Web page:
KATHMANDU, NOV 19: Earth will be witnessing the longest lunar eclipse after almost six centuries today. The eclipse will be 3 hours 28 minutes 24 seconds long and this is the first time in the last 580 years that such a long lunar eclipse is going to take place. This lunar eclipse will also be the last lunar eclipse of 2021.
According to Suresh Bhattarai, chairperson of Nepal Astronomical Society (NASO), only penumbral lunar eclipse will be seen from Nepal of the partial lunar eclipse taking place today. Such an eclipse will start at 5:11 PM today and will end at 5:48 PM. Meanwhile, North America and the Pacific Ocean, Alaska, eastern Australia, New Zealand and Japan will be able to see the entire partial lunar eclipse.
If the moon is seen red from the Nepali sky today, it will not be due to lunar eclipse but only due to air pollution, according to NASO. This eclipse is the longest lunar eclipse since February 18, 1440 and will remain the longest until February 8, 2669.
There is a general belief among Hindus that people should not eat or drink anything during the eclipse period. Astrologer Kashinath Gautam argued that since negative vibrations or radiation that enters into Earth’s atmosphere during an eclipse, people are likely to be taken ill in case they dine as these radiations may enter their bodies. “No matter whether it is a solar or lunar eclipse, people should not eat, drink or even go to toilets during the eclipse,” Gautam said.
There is also a belief that pregnant woman should not watch these eclipse as there is high chance of a miscarriage. Astrologer Gautam, however, said that since the lunar eclipse that falls on the day of Kartik Shukla Purnima will not be visible from the Nepali sky, people do not need to follow any such things.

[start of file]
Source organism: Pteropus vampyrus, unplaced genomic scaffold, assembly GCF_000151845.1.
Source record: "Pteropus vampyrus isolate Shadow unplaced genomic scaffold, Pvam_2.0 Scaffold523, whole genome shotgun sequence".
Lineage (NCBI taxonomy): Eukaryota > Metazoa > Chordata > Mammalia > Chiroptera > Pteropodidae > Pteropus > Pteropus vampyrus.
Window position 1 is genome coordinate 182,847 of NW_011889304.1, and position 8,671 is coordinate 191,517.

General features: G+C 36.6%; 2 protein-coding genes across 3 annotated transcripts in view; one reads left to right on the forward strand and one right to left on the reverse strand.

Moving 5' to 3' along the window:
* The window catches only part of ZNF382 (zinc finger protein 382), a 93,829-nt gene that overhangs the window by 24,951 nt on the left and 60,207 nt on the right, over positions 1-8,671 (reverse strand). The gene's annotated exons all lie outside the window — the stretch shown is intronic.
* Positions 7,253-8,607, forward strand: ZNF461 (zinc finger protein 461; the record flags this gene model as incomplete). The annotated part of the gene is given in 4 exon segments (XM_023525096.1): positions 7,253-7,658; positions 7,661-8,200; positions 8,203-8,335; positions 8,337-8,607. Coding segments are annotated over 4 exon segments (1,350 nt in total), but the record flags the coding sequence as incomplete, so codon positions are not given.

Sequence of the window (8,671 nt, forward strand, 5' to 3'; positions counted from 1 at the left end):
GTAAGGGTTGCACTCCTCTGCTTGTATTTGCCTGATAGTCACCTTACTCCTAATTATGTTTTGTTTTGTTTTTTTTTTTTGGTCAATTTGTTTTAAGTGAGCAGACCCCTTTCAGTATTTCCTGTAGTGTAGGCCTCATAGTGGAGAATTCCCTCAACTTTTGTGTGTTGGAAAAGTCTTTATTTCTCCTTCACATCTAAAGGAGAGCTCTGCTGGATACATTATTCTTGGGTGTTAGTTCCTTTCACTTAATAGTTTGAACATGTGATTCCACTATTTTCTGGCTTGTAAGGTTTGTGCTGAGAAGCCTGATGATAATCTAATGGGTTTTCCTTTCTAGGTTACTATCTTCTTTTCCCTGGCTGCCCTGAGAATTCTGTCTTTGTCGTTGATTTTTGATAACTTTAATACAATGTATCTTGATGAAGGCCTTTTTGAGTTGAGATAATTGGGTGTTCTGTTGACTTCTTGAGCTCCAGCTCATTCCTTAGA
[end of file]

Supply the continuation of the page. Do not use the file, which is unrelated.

These beliefs among the Hindu people, however, are not scientifically proven. Manisha Dwa, an astro-photographer and project coordinator at NASO, said these eclipses are harmless and there is no scientific reason explaining why one cannot drink or eat during an eclipse. “Scientifically, there is no harm in eating before and after an eclipse. It all depends on how one perceives these eclipses,” she said.
“Being a Nepali myself and belonging to the Hindu community, it is a good thing when it comes to cleanliness and hygiene. But the general belief among Hindus that one cannot even drink or eat during an eclipse is something that is not proven true by science.”
Dwa also said that while making live videos about solar and lunar eclipses, they are usually eating so that they can help people come out of the traditional misbeliefs.
Chairperson of NASO Suresh Bhattarai also said that there are no such things that determine what people can do and cannot do during eclipses. “The only thing you should not do is view a solar eclipse through your naked eyes,” he said.